Day 2 Highlights
The second day of the conference concentrated on drug repurposing in action. Talks from industry featured George Drakakis (CEO of Purposeful) and Kelly Gray (open innovation manager at Astrazeneca); both considered how patient groups and researchers can collaborate with industry to advance drug repurposing projects. Pulse Infoframe led a discussion on the need for quality data and how this can increase interest from industry to form partnerships. Patient data is vital for all stages of drug repurposing, from pre-clinical through to approval. A patient registry, or a large patient dataset with quality data can be invaluable in clinical trials, in which recruiting enough patients can be difficult due to the rarity of the disease.
Medical student Catriona Chaplin gave an overview of her winning essay for the student voice essay competition. She explained that rare diseases aren’t often a focus of medical training, and through spending time with patients of rare diseases learned that this lack of awareness of rare diseases has a significant impact on both a patient’s life and the healthcare treatment they receive. Catriona also highlighted the fact that patients are in fact often the ‘expert’ in their own rare disease and that doctors need to listen and work in partnership with their patients to ensure the best care.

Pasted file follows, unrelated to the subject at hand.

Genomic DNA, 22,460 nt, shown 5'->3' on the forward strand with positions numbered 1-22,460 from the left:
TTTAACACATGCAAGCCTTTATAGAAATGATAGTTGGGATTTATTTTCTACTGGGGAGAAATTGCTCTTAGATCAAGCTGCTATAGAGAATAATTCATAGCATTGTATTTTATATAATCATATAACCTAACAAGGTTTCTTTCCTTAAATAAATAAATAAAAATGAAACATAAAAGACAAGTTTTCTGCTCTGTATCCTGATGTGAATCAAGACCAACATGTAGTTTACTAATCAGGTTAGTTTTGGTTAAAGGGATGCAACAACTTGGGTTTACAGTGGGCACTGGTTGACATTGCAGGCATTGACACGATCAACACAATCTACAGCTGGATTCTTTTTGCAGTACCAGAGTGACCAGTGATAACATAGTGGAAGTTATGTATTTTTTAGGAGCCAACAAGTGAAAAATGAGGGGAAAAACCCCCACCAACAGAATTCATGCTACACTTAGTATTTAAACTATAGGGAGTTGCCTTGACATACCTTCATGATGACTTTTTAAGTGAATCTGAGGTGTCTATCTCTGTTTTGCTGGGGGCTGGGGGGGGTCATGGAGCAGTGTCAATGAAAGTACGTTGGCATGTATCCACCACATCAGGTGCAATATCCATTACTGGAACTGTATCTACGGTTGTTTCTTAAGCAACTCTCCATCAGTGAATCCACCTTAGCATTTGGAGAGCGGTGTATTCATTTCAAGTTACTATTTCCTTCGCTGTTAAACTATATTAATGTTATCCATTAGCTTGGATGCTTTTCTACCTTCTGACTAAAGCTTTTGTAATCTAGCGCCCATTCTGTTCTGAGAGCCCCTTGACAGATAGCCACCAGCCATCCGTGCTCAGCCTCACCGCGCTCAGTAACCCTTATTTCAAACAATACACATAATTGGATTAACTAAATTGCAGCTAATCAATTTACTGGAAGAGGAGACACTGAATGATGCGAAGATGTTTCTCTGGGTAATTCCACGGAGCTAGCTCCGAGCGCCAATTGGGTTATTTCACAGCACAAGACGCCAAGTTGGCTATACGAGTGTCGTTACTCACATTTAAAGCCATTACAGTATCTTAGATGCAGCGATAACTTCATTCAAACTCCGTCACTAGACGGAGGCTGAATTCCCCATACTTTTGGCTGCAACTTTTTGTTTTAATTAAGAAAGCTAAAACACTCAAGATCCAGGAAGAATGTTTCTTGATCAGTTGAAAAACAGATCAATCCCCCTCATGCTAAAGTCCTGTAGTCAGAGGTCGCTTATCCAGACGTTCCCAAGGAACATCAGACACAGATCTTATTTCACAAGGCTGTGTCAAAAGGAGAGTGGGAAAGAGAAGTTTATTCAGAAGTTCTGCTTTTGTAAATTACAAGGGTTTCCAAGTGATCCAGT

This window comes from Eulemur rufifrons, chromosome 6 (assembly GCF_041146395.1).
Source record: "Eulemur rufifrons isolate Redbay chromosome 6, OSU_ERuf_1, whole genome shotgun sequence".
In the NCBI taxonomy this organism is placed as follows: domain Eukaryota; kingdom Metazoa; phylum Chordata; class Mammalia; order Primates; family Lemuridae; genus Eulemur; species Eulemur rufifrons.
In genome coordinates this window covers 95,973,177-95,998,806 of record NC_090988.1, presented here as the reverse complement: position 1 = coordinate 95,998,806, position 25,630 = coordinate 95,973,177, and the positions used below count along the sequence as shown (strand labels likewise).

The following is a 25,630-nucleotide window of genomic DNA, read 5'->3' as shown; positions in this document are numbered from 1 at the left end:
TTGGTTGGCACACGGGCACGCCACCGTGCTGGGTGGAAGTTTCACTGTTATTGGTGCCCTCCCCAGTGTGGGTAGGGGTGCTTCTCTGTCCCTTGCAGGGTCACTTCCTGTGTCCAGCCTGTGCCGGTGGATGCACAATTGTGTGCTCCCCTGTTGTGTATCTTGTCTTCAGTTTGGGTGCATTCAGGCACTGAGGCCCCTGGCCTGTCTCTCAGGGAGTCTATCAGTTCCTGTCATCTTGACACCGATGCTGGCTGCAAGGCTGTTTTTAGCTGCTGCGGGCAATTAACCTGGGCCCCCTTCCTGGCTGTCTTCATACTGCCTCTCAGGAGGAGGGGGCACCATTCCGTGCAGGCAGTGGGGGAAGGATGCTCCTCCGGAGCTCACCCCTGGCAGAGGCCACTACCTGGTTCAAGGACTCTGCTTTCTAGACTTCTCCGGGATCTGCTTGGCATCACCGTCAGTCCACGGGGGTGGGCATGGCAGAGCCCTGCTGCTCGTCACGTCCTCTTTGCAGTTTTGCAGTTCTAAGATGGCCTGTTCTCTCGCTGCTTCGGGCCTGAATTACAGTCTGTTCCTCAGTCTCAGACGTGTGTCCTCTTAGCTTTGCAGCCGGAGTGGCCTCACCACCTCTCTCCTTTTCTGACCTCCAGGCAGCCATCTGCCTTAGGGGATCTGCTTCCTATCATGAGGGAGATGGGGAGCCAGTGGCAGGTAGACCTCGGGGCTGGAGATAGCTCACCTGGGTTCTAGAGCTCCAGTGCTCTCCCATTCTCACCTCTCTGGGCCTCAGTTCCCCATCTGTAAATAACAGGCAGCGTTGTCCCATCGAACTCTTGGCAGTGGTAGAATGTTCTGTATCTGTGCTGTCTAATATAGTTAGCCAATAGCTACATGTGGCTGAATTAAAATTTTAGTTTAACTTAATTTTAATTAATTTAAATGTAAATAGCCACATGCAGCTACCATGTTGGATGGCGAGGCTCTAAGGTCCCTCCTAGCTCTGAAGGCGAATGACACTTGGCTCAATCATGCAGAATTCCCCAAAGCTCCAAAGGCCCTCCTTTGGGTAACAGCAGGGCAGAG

One of the major strengths of the rare disease community is the involvement of and engagement with patients. We heard from Professor Robert Semple (University of Edinburgh) about the scientific and clinical perspective of a rare condition, PIK3CA-related overgrowth syndrome. This was followed up by Mandy Sellars who has this condition and kindly shared her lived experience. We also heard an overview of the journey to repurpose nitisinone for alkaptoneuria (AKU) by a panel of people from industry, research and AKU patient representatives. The final session of the conference featured Dr David Fajgenbaum who spoke about being diagnosed with the inflammatory disorder Castleman Disease during medical school. He founded the Castleman Disease Collaborative Network, to advocate for and promote research into Castleman Disease and has established a patient registry and sample biobank to enable the identification of new treatments.